When in doubt, make a private Discord channel to keep track of your notes. You could even make the channel a forum channel to organize different sections of your note-taking in one spot. It’s a super simple setup and if you’re already running your games in Discord, then it’s extra easy.

 

Pen and Paper

Pen and paper is always an option. It’s traditional but still entirely reliable and flexible. It allows for quick jotting of ideas, sketching maps, and making annotations during gameplay. It’s portable, doesn’t require any special equipment, and no WI-FI! 

Step #4. Prepare for the Next Session (15 Minutes)

Speaking of reflecting on our session, let’s talk about preparing for the next one.

 

Reflecting on your session and reviewing your notes and updating campaign materials makes it a heck of a lot easier to prepare for the next session, helps you stay organized, and it ensures that you’re not stressing out!

 

So set 15 minutes aside to prepare for the next session. 15 minutes is literally all it takes. That’s it. 

To whip through a quick prep for the next session:

 

Finish reviewing your notes and identify the main objectives. What are the party’s primary goals for the next part of the story? What needs to be accomplished?

 

Prepare key NPCs that will be involved in the next session. How will they interact with the players and what information can they provide towards their main objective?

 

Outline the key encounters or scenes. Use the O.N.C.E. encounter writing method to help you plan out important encounters and scenes. Will they be social, exploration, or combat encounters? (If applicable to the TTRPG you’re running.) Make sure to outline key points and relevant stat blocks or mechanics.

 

Prepare any visual aids or handouts. You’ve just finished organizing them from this session, right? What will you need going forward?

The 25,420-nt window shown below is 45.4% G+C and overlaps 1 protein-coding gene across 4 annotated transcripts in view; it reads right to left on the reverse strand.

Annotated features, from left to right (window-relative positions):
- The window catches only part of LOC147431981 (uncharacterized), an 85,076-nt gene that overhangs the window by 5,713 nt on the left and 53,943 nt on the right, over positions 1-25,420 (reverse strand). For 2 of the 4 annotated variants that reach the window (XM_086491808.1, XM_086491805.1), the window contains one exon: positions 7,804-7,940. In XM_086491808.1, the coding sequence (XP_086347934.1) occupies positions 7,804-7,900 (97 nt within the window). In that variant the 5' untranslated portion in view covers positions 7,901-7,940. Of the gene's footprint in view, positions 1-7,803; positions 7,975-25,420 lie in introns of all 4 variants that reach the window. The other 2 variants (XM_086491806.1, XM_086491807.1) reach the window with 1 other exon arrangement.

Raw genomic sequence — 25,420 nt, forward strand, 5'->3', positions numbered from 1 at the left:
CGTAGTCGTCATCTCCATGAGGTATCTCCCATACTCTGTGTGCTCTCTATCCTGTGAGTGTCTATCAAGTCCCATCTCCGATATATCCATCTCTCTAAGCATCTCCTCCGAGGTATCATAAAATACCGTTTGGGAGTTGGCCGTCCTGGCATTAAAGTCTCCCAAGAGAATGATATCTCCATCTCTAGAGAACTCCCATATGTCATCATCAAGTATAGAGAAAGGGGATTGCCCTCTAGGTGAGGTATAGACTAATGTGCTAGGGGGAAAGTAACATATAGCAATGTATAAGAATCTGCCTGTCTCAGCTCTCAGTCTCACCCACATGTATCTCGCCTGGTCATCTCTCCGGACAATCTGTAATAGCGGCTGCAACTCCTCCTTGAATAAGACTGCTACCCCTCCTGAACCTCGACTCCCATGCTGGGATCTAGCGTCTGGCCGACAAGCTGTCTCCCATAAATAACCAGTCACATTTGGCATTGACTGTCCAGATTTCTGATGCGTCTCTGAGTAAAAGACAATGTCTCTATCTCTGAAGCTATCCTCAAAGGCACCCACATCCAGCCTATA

K.I.S.S. – Keep It Super Simple. Jot only the essentials and avoid overcomplicating things. Remember, this quick prep isn’t supposed to take more than 15 minutes. 

Step #5. Communicate With Your Players (5 minutes)

Another great way to level up as an organized game master is by communicating well with your players

 

Just send a follow-up message or email to your players to thank them for the session and provide any necessary information or reminders. 

 

Then, include details about the next session’s date, time, and any specific preparations or expectations you might have for them. 

Pro Tip: The key with this step is to keep this simple. You don’t need to do all the things like sending out a newsletter or player survey and feedback form. Those aren’t “every session” tasks. We’re Keeping It Super Simple with this step as well. Simply send out a group chat, toss it into the post-session debrief (see step 1), or toss a note in your dedicated game website or forum space (like Discord)!

Step #6. Engage in Personal Game Master Development

This activity is one of the most overlooked, but also one of the  most important (which is why I saved it for last). 

 

If you don’t analyze your performance and push yourself forward, how will you know what’s working and become the best professional dungeon master you can be?

 

Consider reading or watching resources related to game mastering or storytelling techniques. Engaging in personal development can help you improve your skills and bring new ideas to your sessions. You can explore RPG blogs, watch actual play sessions, or read books on game mastering techniques.

The Organized Game Master

Your Toolbox for Tabletop Mastery!

Written by
Beth the Bard (@ItsBethTheBard)

She/Her | Pro DM & Coach | ADHD | Best-Selling DnD Author of Feminist Curse of Strahd Book | D&D in a Castle DM | Creator of TTRPG University

Related Articles

Table Tools

What Are Stars and Wishes? A Guide to TTRPG Session Feedback for the Anxious GM

Every game master wants to do their best and knows their table...

Character BuildingTable Tools

How to Fill Out a Dungeons and Dragons 5E Character Sheet

In this post, I will guide you through filling out your first...

Game MasteringSession Prep

How to Set Up Your D&D Game Online

So you can’t play D&D at the table with your friends right...

Skip to content